‘The Better Problem-Solver You Are in Math, the Better Problem-Solver You Are in Life’

Actress Danica McKellar’s mission is to inspire girls to be whoever they want to be and to be as smart as they want to be.
November 7, 2015

As doe-eyed Winnie Cooper in the 1988-1993 ABC series The Wonder Years, teenage actress Danica McKellar outwardly portrayed confidence and success beyond her years. But at her desk inside a seventh-grade classroom, she stared at math quizzes as if they were written in Chinese, became sick to her stomach and experienced what she describes as a “total brain freeze.”

After a teacher presented McKellar with a tantalizing approach to the subject, she surprised herself by majoring in mathematics at the University of California, Los Angeles, graduating summa cum laude. She also has written three New York Times best-sellers about math and co-authored the Chayes-McKellar-Winn theorem, which has applications for math and physics. All the while, she continues a successful acting career and is a proud mother to her young son, Draco.

Her favorite role? Inspiring millions of young girls to really dig math. “Math is a language that needs to be translated, and the way you translate it can mean all the difference in the world, especially for young girls,” says McKellar, 40. “One of my missions is to inspire girls to be whoever they want to be and to be as smart as they want to be.”

Her advice? “If you are struggling with a math problem, don’t get help right way. It’s OK to struggle a bit. Try to work it out on your own first—that’s how you can develop strong brain muscles.”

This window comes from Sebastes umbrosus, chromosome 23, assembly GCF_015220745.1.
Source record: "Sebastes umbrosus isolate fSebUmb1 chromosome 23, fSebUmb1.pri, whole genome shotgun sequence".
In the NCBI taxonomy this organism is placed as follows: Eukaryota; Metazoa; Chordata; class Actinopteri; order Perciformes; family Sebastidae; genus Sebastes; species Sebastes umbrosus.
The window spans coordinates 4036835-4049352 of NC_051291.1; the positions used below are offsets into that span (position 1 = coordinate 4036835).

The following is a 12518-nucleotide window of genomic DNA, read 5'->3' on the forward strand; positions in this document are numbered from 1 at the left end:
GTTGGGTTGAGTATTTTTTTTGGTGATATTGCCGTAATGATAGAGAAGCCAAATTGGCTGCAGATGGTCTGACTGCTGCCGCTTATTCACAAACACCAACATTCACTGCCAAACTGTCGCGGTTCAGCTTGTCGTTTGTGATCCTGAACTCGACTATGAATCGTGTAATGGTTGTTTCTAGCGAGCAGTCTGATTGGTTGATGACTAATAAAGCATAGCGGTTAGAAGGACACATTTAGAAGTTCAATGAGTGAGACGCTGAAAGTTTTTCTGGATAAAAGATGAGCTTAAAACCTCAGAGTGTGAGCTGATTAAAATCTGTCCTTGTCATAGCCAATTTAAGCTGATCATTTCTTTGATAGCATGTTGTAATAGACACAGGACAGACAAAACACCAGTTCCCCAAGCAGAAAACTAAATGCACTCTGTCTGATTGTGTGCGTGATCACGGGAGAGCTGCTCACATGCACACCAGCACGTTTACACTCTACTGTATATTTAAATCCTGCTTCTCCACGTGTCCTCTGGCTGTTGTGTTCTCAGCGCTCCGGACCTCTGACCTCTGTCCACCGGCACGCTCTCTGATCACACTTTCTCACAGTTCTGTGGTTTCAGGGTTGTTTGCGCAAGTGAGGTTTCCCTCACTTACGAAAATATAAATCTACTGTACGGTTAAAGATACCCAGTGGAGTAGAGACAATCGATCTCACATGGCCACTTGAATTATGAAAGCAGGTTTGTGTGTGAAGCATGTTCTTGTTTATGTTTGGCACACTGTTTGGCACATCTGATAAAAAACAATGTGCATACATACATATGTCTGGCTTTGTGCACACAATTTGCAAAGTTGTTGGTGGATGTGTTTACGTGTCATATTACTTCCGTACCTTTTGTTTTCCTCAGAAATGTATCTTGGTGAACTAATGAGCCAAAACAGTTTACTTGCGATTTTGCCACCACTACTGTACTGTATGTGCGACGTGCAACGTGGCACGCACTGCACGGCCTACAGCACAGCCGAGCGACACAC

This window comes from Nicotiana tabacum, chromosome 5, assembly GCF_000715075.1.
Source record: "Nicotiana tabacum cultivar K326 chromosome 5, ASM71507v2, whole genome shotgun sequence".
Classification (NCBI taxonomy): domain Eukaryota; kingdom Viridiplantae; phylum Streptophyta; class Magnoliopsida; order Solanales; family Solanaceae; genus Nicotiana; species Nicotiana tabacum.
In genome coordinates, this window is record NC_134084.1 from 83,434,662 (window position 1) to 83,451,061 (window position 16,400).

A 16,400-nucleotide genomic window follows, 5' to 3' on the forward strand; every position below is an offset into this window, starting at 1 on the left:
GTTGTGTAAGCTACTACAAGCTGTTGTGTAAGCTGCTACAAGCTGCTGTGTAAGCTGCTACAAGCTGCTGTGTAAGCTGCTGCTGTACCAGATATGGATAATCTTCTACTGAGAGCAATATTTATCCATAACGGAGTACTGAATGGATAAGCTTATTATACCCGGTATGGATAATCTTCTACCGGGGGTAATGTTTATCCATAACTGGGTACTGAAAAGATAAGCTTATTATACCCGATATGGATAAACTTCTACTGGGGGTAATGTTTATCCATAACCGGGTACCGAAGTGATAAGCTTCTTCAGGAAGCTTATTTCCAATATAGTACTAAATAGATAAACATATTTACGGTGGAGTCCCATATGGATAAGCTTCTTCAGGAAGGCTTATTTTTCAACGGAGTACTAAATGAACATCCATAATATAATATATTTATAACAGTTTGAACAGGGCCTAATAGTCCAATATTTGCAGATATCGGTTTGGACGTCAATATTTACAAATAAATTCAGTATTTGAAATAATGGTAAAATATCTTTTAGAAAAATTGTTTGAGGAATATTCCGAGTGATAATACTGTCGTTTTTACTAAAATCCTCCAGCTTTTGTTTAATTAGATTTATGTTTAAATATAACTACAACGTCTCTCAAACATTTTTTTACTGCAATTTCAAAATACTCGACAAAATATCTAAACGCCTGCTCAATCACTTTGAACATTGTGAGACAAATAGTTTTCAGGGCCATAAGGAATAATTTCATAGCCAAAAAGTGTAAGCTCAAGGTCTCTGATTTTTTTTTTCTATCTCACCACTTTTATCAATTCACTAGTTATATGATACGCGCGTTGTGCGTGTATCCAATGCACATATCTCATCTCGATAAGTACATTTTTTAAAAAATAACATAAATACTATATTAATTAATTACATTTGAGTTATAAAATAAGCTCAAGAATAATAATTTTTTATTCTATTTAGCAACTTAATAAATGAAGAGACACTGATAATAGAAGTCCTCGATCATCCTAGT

McKellar goes on to say that math builds confidence, helps with everyday tasks such as cooking measurements and budgeting, and spawns logical thinking. “Doing math is like going to the gym for your brain,” she adds. “The better problem-solver you are in math, the better problem-solver you are in all aspects of life.”

McKellar’s breakthrough book, Math Doesn't Suck, written for middle-school girls, tackles multiplication tables, long division, fractions and more with an easy-to-digest, can-do approach. A sampling of her chapter titles: “Everything You Ever Wanted to Know About Pizza but Were Afraid to Ask” (introducing fractions and mixed numbers), “How Much Do You and Your Best Friend Have in Common?” (showcasing common denominators as well as adding and subtracting fractions) and “How to Entertain Yourself While Babysitting a Devil Child” (teaching how to convert decimals to fractions).

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She followed up that with the books Kiss My Math, Girls Get Curves: Geometry Takes Shape and Hot X: Algebra Exposed! She’s creative in her teaching techniques. For instance, one of her tactics for combating math phobia is for students to create a “cheat sheet” that they pretend they can use during the test. Writing down vital formulas, processes and definitions “is a great way to study for a test,” McKellar says.